To understand the current state of independent art house cinemas in the United States, a good place to start would be downtown Ann Arbor, Michigan, where within a stone’s throw of each other sit the majestic Michigan Theatre and the smaller State Theatre. The theatres have something of a shared history, which only serves to highlight their differences. Despite their close proximity and their significant business ties, one theatre represents the potential that digital cinema technology can bring to a thriving cultural center while the other illustrates the many challenges that the transition presents to theatres that have yet to make the move. Russ Collins, executive director and CEO of the Michigan Theatre is involved with both ventures and, as the chairman of the trade group Art House Convergence has a solid perspective on the past, present and future state of the independent art house cinema.
The Michigan opened in 1928 and through the 1940s was a showplace for live concerts, theatre production, music, community events and movies, the same cultural mix it offers today. In the Fifties the Butterfield Theater Company modernized the theatre in a misguided attempt to compete with television. In 1979 with the advent of the multiplex Butterfield ceased operations and the Michigan’s future was uncertain. Community leaders banded together to save the theatre, worked to have its outstanding debt forgiven and in 1982 hired Collins and his team to manage the theatre and to oversee a massive fund-raising and restoration effort.
Built in 1942, the State Theater was the last commercial building to be completed in Ann Arbor after the start of World War II. The Art Deco cinema was designed strictly for movies and has a screen but no usable stage. In the early 1980s the George Kerasotes Corporation, owners at the time, quartered the theatre with two screens downstairs, two in the balcony but pulled out in 1987. The first floor was gutted and converted to commercial retail space. In 1997 a private investment group acquired the State Theatre and hired Collins and his team to manage the programming and marketing.
After more than thirty years at the Michigan Theatre, Collins has overseen dramatic change. When he took over, the building was in sad disrepair. With community support programming resumed and the painstaking renovation began. The theatre operated with 16mm, 35mm and 70mm film projectors, which it still has. Christie digital but not DCI-compliant projectors were added in 2005 to show programs on Blu-ray and other digital formats.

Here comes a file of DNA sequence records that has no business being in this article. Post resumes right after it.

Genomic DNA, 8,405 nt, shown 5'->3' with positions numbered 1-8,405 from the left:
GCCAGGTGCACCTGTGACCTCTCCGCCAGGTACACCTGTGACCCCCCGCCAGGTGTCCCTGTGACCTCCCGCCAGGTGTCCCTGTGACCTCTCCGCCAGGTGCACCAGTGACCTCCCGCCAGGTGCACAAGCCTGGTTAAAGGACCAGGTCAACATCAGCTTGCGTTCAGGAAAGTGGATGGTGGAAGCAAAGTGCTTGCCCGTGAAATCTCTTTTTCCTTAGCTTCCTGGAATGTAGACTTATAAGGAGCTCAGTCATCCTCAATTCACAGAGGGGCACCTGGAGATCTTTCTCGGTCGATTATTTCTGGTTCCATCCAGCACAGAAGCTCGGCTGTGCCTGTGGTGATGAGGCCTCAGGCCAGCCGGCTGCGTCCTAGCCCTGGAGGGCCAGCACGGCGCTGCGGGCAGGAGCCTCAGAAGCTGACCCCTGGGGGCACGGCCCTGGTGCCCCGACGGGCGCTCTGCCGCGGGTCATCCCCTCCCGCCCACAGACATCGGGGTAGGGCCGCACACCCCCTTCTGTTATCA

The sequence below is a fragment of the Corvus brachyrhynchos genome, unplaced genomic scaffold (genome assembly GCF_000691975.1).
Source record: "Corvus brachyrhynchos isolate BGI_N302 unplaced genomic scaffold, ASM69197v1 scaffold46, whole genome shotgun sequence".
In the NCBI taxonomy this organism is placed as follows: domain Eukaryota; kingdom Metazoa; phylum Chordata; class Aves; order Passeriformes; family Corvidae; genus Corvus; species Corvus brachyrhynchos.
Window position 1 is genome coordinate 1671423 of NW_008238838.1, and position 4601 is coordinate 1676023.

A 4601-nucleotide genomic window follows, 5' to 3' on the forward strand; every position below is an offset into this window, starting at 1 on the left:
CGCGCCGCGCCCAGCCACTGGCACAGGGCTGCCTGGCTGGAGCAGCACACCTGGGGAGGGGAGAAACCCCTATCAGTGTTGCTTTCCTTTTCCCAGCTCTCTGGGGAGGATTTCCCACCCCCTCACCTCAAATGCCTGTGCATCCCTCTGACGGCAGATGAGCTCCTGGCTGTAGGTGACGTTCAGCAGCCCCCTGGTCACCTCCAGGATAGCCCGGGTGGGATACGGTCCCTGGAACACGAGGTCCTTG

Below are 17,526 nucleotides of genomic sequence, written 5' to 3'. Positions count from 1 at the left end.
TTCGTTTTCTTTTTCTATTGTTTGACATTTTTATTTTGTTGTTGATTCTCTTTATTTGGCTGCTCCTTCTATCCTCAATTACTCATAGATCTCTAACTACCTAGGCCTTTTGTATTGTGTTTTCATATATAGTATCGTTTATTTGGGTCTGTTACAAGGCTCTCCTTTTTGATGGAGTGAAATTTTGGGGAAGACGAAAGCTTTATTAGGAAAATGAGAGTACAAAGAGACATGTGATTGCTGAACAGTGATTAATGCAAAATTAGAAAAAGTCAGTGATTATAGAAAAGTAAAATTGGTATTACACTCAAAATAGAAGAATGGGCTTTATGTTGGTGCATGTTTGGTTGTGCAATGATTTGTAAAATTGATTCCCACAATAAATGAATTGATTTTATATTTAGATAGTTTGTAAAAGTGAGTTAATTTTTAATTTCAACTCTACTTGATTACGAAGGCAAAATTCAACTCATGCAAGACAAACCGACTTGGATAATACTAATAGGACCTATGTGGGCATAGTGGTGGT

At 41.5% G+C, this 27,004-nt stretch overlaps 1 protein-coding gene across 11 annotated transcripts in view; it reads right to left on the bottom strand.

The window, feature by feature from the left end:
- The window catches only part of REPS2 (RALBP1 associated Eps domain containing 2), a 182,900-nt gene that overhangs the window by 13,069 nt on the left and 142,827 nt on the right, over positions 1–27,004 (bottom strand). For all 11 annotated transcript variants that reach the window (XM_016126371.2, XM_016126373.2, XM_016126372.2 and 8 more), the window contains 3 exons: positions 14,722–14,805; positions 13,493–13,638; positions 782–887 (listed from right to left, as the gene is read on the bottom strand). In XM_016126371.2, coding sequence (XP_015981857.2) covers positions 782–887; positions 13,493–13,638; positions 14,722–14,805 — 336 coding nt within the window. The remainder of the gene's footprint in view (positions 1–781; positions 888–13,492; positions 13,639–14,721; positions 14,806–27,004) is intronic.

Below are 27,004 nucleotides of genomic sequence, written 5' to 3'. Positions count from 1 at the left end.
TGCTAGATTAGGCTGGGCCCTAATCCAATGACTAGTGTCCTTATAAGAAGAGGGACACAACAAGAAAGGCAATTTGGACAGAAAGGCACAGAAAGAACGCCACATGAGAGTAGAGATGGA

Eventually the historic 1,700-seat majestic theatre was returned to its full glory and Collins and his team supervised the addition of a 200-seat dedicated screening room. Recently Sony 4K DCI-compliant projectors were installed in both venues. Collins said the theatre paid cash outright for one projector and secured a loan from a local bank for the other.
While he doesn’t minimize the difficulties that many small exhibitors encounter when confronted with the need to convert to digital cinema Collins has a very matter-of-fact attitude about the situation. “It’s a significant change,” he said, “but it’s a technology change. With technology changes sometimes you get to choose, sometimes you don’t.” He compares this transition era to the earlier move from silent movies to sync sound. “Clearly [the transition to sound] created dislocation and upset,” he said, but just as “clearly it didn’t kill the film business. The film industry didn’t change.”
Collins said people in the business tend to romanticize earlier eras but the reality is that “showing movies has always been a hard business.” The earliest exhibitors were disparaged as low rent and the successful ones were the people who educated their audiences about the value of cinema. Collins said that the theatres that thrived in the silent era and “had a strong balance sheet” were able to survive the transition to sync sound. That pattern is being repeated in this era of transition from film to digital.